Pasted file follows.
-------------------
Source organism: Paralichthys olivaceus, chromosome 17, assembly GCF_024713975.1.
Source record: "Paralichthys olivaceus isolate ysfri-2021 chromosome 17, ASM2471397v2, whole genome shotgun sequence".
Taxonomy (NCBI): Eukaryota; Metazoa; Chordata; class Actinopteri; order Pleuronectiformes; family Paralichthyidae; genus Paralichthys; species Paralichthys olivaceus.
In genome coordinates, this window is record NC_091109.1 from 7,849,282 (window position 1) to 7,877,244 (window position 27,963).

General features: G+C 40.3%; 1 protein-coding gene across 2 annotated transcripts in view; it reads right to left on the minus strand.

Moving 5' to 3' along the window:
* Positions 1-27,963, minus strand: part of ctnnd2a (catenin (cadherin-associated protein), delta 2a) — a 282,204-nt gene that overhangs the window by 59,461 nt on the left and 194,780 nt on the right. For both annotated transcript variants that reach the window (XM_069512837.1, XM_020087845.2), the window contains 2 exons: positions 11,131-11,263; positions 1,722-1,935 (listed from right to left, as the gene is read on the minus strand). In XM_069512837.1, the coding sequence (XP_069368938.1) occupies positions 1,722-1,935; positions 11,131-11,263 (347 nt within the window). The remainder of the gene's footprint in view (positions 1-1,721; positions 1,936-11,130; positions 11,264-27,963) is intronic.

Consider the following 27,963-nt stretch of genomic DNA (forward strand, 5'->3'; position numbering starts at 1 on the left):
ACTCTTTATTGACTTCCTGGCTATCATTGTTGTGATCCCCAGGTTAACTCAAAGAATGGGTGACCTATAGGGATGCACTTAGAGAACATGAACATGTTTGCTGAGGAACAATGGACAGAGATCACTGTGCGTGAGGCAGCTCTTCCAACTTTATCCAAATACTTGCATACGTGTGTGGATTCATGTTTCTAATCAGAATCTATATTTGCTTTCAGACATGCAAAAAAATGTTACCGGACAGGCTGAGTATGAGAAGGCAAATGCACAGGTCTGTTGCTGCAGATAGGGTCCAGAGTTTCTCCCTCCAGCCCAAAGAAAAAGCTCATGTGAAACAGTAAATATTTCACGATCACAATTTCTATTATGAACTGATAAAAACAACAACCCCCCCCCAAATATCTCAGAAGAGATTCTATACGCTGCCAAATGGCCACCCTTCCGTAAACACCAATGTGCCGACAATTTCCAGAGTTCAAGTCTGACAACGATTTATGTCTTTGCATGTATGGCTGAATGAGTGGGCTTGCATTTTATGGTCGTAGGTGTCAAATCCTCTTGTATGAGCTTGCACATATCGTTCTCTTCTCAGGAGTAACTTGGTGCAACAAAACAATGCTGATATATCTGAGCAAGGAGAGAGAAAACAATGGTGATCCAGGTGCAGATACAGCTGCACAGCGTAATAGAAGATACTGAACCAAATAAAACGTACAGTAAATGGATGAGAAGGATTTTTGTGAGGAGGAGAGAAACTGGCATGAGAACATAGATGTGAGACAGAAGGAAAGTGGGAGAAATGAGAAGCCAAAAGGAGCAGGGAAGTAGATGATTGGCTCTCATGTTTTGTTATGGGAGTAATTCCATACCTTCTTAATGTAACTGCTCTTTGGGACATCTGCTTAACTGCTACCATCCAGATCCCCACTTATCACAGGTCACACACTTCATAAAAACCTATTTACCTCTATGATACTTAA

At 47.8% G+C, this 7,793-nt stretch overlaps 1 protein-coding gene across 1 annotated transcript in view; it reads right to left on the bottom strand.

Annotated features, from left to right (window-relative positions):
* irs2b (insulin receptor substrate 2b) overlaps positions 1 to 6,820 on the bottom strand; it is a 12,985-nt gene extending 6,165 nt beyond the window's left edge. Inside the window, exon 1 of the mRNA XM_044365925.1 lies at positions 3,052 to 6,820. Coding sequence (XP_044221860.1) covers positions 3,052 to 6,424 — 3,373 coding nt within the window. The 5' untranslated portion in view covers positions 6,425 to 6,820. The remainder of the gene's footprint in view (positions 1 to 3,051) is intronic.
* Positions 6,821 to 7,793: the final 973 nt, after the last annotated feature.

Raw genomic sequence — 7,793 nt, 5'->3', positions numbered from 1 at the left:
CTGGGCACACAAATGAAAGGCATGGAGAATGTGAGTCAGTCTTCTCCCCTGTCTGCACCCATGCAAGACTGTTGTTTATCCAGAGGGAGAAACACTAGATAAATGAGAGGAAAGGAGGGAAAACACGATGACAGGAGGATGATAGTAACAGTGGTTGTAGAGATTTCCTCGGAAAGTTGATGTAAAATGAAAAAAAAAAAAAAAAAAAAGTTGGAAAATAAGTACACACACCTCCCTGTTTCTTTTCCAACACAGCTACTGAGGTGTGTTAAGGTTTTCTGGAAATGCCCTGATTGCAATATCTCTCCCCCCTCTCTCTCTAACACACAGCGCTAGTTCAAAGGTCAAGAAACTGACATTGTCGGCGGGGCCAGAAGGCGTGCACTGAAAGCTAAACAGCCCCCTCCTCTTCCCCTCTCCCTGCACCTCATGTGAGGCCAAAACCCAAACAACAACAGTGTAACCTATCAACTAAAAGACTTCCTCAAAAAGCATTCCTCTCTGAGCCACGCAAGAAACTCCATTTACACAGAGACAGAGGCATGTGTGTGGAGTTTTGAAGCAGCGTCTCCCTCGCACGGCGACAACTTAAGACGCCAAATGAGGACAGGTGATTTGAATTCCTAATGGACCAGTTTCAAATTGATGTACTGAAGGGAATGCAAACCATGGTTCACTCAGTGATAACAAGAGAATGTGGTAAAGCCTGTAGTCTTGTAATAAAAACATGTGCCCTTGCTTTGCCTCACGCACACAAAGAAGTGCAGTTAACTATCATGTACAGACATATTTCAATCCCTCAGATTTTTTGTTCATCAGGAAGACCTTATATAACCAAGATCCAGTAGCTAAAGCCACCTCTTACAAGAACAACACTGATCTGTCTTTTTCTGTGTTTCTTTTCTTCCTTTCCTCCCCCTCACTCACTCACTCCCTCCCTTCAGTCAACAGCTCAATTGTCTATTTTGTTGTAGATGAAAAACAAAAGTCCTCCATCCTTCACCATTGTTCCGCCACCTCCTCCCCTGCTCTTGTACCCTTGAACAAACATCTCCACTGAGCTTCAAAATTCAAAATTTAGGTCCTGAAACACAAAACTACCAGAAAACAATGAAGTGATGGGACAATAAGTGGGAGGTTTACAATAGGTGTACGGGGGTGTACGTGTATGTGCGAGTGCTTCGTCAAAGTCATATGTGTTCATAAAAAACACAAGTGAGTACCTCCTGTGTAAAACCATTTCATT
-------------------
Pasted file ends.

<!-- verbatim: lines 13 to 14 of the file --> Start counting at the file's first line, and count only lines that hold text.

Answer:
* Positions 6,821 to 7,793: the final 973 nt, after the last annotated feature.

Raw genomic sequence — 7,793 nt, 5'->3', positions numbered from 1 at the left: